Predictors of outcome for children requiring respiratory extra-corporeal life support: implications for inclusion and exclusion criteria

Intensive Care Med. 2008 Dec;34(12):2256-63. doi: 10.1007/s00134-008-1232-3. Epub 2008 Aug 1.


Objectives: A range of children receive extra-corporeal life support (ECLS) for respiratory failure, but there is little published data on this group. Our aims were: (1) to analyse predictors of outcome and (2) comment on inclusion and exclusion criteria.

Design: Retrospective review.

Setting: Tertiary ECLS centre.

Patients: A total of 124 children categorised as 'paediatric respiratory ECLS' from July 1992 to December 2005.

Results: Fifty-three percent of children had one or more co-morbid conditions; the median age was 10.1 (IQR 3-34) months; the median ECLS duration was 9 (IQR 5-17) days; survival to discharge was 62% and at 1 year was 59%. Although survival varied according to primary reason for ECLS (range 36-100%), after adjustment for this, the presence of a co-morbid condition was unrelated to mortality (OR = 1.49, 95% CI 0.65, 3.42, P = 0.34) Predictors of mortality were increased pre-ECLS oxygenation index (OR = 1.09, 95% CI 1.00, 1.18, P = 0.05) and shock (OR 2.53, 95% CI 1.21, 5.28, P = 0.01). The relationship between mortality and end organ dysfunction (OR 2.12, 95% CI 0.89, 5.02, P = 0.09) and greater number of pre-ECLS ventilator days (OR 1.10, 95% CI 0.99, 1.22, P = 0.08) was less conclusive.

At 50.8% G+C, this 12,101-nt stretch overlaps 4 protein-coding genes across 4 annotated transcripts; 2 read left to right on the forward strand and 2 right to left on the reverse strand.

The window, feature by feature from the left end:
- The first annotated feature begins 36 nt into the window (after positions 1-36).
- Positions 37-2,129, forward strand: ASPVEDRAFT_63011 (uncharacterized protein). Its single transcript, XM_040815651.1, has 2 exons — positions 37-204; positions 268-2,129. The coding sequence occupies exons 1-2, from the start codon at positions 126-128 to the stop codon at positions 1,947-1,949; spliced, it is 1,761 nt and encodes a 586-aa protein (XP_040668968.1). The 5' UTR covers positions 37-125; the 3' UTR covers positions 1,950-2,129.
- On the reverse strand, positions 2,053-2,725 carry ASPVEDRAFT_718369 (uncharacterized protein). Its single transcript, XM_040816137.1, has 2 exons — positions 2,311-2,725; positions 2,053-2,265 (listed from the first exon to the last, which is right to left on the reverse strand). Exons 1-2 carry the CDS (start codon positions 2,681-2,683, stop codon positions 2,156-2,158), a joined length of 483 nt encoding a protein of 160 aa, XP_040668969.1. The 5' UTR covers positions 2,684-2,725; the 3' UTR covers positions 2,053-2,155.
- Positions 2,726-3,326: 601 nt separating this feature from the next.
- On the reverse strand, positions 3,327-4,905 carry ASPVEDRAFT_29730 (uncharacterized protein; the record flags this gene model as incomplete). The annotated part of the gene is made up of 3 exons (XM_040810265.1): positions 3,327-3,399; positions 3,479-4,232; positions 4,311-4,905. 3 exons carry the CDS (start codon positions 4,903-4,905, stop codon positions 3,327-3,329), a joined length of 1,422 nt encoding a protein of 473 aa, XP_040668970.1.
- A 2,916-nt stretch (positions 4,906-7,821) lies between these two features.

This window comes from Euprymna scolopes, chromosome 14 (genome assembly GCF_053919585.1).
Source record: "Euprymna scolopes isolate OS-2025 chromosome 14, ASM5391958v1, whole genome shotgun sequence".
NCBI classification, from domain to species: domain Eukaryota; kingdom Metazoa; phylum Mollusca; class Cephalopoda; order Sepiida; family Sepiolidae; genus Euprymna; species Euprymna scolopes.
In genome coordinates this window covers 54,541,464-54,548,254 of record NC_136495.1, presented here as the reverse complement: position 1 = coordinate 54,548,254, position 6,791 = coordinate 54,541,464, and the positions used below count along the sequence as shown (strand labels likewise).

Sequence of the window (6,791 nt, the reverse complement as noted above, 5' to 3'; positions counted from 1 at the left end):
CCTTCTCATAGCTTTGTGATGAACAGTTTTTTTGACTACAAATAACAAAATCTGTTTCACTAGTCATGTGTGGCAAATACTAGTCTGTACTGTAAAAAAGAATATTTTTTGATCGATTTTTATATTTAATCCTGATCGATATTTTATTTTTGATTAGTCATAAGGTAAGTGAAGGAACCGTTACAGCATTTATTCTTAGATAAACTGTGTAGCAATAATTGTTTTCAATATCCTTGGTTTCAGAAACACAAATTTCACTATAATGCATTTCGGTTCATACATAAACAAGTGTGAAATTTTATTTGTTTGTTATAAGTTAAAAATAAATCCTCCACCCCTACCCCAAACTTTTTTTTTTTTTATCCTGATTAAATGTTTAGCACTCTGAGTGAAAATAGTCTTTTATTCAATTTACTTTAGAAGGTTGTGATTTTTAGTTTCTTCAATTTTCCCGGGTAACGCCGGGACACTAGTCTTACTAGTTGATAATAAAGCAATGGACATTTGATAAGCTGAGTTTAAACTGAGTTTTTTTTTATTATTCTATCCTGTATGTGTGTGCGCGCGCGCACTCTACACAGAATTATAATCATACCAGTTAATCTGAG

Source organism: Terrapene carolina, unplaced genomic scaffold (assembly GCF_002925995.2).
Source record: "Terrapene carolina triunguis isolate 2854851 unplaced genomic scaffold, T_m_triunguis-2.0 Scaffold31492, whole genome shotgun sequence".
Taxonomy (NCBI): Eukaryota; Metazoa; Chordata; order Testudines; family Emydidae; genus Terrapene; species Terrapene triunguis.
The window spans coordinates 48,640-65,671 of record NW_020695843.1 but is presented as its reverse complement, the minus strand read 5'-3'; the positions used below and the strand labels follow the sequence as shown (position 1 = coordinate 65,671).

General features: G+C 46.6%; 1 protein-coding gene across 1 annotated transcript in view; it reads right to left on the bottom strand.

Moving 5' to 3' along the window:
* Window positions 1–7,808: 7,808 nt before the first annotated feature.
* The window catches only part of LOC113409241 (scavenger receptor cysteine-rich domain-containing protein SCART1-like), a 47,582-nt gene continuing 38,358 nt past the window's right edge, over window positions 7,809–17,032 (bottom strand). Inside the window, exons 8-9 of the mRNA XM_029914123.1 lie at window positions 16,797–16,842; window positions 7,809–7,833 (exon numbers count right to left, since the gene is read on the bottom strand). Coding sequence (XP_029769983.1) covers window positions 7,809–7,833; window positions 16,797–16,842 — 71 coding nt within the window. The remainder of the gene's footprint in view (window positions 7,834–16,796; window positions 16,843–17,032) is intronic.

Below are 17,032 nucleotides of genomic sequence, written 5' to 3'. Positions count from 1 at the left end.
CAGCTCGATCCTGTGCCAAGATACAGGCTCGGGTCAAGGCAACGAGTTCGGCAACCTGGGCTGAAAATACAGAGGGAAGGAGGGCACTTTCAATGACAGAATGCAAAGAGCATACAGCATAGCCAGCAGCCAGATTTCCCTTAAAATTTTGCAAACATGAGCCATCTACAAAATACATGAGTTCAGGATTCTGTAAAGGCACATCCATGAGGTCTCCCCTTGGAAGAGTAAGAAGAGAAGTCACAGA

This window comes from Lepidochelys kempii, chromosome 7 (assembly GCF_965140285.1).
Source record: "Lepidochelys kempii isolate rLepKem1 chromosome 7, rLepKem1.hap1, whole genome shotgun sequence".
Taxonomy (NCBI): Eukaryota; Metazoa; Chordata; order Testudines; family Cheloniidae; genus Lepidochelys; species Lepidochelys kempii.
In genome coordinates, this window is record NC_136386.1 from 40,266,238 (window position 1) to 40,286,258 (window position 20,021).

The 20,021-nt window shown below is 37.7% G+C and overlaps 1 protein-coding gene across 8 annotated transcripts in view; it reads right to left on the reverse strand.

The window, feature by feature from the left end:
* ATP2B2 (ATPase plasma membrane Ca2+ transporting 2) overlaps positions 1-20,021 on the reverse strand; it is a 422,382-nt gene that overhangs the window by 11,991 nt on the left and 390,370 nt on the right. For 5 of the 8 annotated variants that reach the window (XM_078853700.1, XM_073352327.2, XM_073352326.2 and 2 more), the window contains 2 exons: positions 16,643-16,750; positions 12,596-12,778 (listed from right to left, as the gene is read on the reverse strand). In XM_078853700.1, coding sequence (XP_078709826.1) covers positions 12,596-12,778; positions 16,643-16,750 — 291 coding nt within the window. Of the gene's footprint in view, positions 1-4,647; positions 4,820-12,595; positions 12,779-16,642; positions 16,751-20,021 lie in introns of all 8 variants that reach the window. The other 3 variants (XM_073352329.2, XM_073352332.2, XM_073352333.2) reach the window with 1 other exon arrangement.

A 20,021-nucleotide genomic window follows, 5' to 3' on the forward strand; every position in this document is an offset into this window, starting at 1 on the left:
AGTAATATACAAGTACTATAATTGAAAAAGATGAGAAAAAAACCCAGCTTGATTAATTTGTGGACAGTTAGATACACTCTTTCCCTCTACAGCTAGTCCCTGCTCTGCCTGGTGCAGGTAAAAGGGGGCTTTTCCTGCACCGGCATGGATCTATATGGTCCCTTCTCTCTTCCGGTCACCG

Conclusions: Pre-existing co-morbid conditions may predispose children to develop severe respiratory failure but with careful case selection, do not appear to reduce the chance of survival. Severity of pulmonary dysfunction determined by OI and shock were key predictors of outcome and should remain important determinants of referral for ECLS.

MeSH terms

  • Adolescent
  • Child
  • Child, Preschool
  • Extracorporeal Membrane Oxygenation*
  • Female
  • Humans
  • Infant
  • Male
  • Pneumonia / therapy*
  • Respiratory Distress Syndrome / therapy*
  • Retrospective Studies
  • Survival Analysis